Italy v Brazil, 12 May 1963
“Edson Arantes do Nascimento, KBE (Brazilian Portuguese; born 23 October 1940), known as Pelé ([peˈlɛ]), is a Brazilian retired professional footballer who played as a forward. He is widely regarded as one of the greatest players of all time. … Pelé began playing for Santos at age 15 and the Brazil national team at 16. During his international career, he won three FIFA World Cups: 1958, 1962 and 1970, being the only player ever to do so. Pelé is the all-time leading goalscorer for Brazil with 77 goals in 92 games. At club level he is the record goalscorer for Santos, and led them to the 1962 and 1963 Copa Libertadores. Known for connecting the phrase ‘The Beautiful Game‘ with football, Pelé’s ‘electrifying play and penchant for spectacular goals’ made him a star around the world, and his teams toured internationally in order to take full advantage of his popularity. … Averaging almost a goal per game throughout his career, Pelé was adept at striking the ball with either foot in addition to anticipating his opponents’ movements on the field. While predominantly a striker, he could also drop deep and take on a playmaking role, providing assists with his vision and passing ability, and he would also use his dribbling skills to go past opponents. In Brazil, he is hailed as a national hero for his accomplishments in football and for his outspoken support of policies that improve the social conditions of the poor. Throughout his career and in his retirement, Pelé received several individual and team awards for his performance in the field, his record-breaking achievements, and legacy in the sport. … As there is no video footage of this match, Pelé asked that a computer animation be made of this specific goal. In March 1961, Pelé scored the gol de placa (goal worthy of a plaque), against Fluminense at the Maracanã. Pelé received the ball on the edge of his own penalty area, and ran the length of the field, eluding opposition players with feints, before striking the ball beyond the goalkeeper. A plaque was commissioned with a dedication to ‘the most beautiful goal in the history of the Maracanã’. In 1967, the two factions involved in the Nigerian Civil War agreed to a 48-hour ceasefire so they could watch Pelé play an exhibition game in Lagos. …”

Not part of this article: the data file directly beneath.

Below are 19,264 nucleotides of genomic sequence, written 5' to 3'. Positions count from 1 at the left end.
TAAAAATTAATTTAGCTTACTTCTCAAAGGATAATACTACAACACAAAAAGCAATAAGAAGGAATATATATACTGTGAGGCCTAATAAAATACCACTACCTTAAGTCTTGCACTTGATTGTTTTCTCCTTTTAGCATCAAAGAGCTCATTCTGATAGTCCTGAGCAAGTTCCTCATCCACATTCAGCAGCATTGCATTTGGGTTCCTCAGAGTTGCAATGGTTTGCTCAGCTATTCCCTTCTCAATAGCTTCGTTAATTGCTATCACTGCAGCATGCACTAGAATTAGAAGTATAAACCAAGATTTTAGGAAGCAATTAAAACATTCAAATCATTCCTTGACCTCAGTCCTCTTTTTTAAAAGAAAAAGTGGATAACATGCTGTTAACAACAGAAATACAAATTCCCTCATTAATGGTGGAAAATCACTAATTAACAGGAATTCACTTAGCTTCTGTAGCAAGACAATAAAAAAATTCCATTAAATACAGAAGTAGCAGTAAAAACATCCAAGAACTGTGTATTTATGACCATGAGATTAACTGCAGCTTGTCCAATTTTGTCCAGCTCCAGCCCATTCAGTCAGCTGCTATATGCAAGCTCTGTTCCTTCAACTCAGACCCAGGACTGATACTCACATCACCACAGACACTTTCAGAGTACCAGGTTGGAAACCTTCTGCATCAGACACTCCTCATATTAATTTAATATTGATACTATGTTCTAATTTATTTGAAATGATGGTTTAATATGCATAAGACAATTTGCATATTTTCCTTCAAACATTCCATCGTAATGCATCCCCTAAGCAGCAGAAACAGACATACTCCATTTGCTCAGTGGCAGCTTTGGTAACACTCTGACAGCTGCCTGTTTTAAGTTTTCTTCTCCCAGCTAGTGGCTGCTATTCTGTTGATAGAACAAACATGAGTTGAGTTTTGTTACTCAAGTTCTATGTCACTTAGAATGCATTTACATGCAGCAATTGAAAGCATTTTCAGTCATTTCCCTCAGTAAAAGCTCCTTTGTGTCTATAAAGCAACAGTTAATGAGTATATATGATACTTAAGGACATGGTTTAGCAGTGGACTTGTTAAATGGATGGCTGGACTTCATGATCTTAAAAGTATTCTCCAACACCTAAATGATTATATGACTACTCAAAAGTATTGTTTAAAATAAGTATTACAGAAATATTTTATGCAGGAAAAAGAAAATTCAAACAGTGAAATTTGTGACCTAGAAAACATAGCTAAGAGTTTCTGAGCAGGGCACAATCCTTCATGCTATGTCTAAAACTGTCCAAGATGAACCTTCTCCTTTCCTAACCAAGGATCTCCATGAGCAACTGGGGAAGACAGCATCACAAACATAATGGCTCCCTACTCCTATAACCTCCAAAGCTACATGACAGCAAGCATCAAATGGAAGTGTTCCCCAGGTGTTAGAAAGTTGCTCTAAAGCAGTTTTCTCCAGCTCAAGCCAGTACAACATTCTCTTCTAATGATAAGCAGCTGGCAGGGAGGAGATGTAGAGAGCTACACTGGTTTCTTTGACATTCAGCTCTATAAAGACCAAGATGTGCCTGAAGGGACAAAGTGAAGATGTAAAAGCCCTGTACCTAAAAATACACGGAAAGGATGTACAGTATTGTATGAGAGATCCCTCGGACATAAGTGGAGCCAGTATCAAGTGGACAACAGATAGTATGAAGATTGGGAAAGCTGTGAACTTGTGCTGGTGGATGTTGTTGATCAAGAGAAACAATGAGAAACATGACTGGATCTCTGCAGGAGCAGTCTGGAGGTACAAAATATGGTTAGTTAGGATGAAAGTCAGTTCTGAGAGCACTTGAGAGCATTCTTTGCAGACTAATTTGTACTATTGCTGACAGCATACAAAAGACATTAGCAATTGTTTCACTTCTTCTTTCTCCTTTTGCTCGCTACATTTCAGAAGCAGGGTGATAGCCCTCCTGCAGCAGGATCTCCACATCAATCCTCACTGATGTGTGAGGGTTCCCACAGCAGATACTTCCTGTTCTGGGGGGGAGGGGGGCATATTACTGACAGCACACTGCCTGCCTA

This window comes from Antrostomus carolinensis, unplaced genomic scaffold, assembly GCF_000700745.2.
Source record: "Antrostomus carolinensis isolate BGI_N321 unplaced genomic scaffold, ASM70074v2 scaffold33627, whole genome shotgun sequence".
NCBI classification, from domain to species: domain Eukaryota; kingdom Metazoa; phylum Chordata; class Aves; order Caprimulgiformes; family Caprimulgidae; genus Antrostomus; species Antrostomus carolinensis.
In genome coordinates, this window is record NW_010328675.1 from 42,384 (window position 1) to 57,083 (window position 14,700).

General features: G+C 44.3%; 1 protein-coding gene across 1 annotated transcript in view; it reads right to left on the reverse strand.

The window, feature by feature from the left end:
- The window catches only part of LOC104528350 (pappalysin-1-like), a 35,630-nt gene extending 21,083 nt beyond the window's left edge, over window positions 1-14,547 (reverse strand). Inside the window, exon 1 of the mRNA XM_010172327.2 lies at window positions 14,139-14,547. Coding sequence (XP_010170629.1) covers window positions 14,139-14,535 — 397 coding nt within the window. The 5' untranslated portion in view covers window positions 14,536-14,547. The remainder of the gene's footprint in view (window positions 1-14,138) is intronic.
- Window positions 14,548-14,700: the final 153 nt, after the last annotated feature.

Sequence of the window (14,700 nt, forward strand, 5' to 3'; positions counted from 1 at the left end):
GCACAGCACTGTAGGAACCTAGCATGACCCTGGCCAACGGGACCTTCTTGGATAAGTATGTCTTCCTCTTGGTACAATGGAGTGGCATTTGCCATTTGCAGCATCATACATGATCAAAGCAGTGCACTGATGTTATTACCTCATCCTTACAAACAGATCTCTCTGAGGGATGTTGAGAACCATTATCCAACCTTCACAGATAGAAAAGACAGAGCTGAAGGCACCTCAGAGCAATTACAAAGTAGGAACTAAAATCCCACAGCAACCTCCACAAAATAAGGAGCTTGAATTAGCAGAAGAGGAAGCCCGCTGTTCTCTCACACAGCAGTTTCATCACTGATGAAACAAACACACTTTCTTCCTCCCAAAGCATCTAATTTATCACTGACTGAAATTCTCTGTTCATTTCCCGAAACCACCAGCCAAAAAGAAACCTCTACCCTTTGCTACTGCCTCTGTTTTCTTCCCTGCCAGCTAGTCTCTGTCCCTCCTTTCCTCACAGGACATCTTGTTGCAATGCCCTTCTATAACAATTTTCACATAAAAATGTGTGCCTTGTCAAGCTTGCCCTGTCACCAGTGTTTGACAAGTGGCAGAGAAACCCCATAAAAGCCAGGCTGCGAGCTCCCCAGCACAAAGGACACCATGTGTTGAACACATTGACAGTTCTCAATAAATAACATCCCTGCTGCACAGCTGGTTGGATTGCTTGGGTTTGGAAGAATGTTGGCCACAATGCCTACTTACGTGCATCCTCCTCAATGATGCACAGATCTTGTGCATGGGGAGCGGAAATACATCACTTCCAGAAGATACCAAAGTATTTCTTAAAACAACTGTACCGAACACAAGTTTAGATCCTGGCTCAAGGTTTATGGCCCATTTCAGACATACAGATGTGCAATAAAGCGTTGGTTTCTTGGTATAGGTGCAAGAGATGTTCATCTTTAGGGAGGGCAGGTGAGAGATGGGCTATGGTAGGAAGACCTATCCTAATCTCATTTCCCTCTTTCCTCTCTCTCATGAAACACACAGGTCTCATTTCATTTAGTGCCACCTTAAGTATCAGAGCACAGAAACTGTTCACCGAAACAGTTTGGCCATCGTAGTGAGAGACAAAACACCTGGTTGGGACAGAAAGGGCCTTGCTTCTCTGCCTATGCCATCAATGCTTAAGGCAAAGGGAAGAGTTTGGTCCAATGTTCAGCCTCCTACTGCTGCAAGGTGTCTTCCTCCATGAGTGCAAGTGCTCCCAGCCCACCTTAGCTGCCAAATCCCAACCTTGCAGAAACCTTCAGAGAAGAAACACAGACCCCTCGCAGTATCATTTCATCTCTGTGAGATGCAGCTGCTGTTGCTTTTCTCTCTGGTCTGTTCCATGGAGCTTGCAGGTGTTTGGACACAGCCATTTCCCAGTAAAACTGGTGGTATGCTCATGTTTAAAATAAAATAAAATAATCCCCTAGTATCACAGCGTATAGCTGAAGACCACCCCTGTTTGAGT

Did Pelé–by playing a match in Nigeria–cause a ceasefire during the Biafran War?
Forbes: 50 Years On From Pelé’s 1,000th Goal, It Has Become Necessary To Reaffirm His Greatness
YouTube: PELÉ – FIFA Classic Player, Where Pele comes from